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Rev Iberoam Micol. 2012 Jul-Sep;29(3):139-43. doi: 10.1016/j.riam.2011.10.001. Epub 2011 Nov 20.

[Invasive aspergillosis with extrapulmonary involvement: pathogenesis, clinical characteristics and prognosis].

[Article in Spanish]

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Unidad Clínica de Enfermedades Infecciosas y Microbiología, Hospital Universitario Virgen Macarena, Sevilla, España.



The incidence of invasive aspergillosis has increased worldwide. Information regarding the clinical characteristics of patients with extrapulmonary involvement is scarce.


We aimed to describe the pathogenesis, characteristics and outcomes of patients with invasive aspergillosis and extrapulmonary disease.


A retrospective study conducted in a university hospital in Barcelona, Spain (1995-2011).


A total of 12 cases of invasive aspergillosis and extrapulmonary involvement were found. The most common clinical manifestations were invasive sinusitis, early postoperative prosthetic valve endocarditis, fungaemia, postoperative meningitis, multiple brain abscesses and lumbar spondylitis with epidural abscess. Sinusitis occurred frequently in patients without immunosuppression and had invasive brain involvement in one case. Endocarditis was associated with multiple septic metastases. Concomitant lung involvement was documented in 5 cases. The strains isolated were Aspergillus fumigatus (5), Aspergillus flavus (3), and Aspergillus niger (2). The species of Aspergillus was not established for 3 isolates. All patients were treated with antifungals and surgery was performed in 8 cases. Outcome was related with the source of infection; all patients with invasive sinusitis survived, while the remaining patients had a high mortality rate (88%).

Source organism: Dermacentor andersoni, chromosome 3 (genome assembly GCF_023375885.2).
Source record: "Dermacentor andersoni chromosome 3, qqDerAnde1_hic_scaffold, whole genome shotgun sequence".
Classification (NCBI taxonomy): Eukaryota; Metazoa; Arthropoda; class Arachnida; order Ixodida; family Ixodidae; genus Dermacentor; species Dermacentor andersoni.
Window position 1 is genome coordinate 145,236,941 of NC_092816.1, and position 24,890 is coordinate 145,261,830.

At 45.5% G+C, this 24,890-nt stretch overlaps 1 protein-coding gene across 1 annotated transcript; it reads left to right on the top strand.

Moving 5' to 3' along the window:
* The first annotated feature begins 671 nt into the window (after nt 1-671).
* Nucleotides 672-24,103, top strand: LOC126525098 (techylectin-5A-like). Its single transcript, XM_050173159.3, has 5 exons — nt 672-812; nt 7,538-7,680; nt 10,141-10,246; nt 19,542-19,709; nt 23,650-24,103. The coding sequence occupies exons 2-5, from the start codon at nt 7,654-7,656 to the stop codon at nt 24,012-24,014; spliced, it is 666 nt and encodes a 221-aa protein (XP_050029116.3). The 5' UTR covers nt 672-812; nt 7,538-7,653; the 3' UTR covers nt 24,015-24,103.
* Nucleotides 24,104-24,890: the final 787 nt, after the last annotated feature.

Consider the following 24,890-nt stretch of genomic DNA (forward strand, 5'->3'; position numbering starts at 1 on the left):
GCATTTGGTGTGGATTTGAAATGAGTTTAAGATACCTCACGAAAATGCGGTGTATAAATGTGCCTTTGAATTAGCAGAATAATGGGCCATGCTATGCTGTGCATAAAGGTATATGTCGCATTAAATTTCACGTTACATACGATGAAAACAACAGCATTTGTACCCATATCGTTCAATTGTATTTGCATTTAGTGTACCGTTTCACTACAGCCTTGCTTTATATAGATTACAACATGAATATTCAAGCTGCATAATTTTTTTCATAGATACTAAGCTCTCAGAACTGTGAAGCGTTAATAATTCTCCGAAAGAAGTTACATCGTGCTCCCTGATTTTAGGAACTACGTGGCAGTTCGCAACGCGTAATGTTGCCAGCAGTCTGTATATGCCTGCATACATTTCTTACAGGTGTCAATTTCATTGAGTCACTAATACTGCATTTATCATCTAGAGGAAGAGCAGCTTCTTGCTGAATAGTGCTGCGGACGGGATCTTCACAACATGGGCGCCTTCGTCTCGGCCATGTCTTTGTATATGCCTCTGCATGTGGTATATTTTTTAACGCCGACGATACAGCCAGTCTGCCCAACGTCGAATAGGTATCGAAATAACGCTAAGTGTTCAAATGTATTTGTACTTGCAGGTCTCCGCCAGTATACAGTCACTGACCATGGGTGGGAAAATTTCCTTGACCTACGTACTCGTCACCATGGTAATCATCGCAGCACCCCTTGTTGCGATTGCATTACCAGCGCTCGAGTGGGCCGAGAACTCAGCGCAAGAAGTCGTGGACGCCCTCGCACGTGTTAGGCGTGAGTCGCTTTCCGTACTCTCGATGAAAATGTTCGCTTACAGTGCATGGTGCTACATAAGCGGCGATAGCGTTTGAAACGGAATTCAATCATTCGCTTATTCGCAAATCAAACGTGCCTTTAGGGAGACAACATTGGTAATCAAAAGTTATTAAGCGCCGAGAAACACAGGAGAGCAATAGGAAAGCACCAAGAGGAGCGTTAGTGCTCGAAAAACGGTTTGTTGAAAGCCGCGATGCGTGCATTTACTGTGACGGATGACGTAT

Invasive aspergillosis with extrapulmonary involvement is rare. The most common presentation is invasive sinusitis, which has a lower mortality. Other clinical forms with extrapulmonary involvement were associated with severe immunosuppression or previous surgery, and had a poor outcome.

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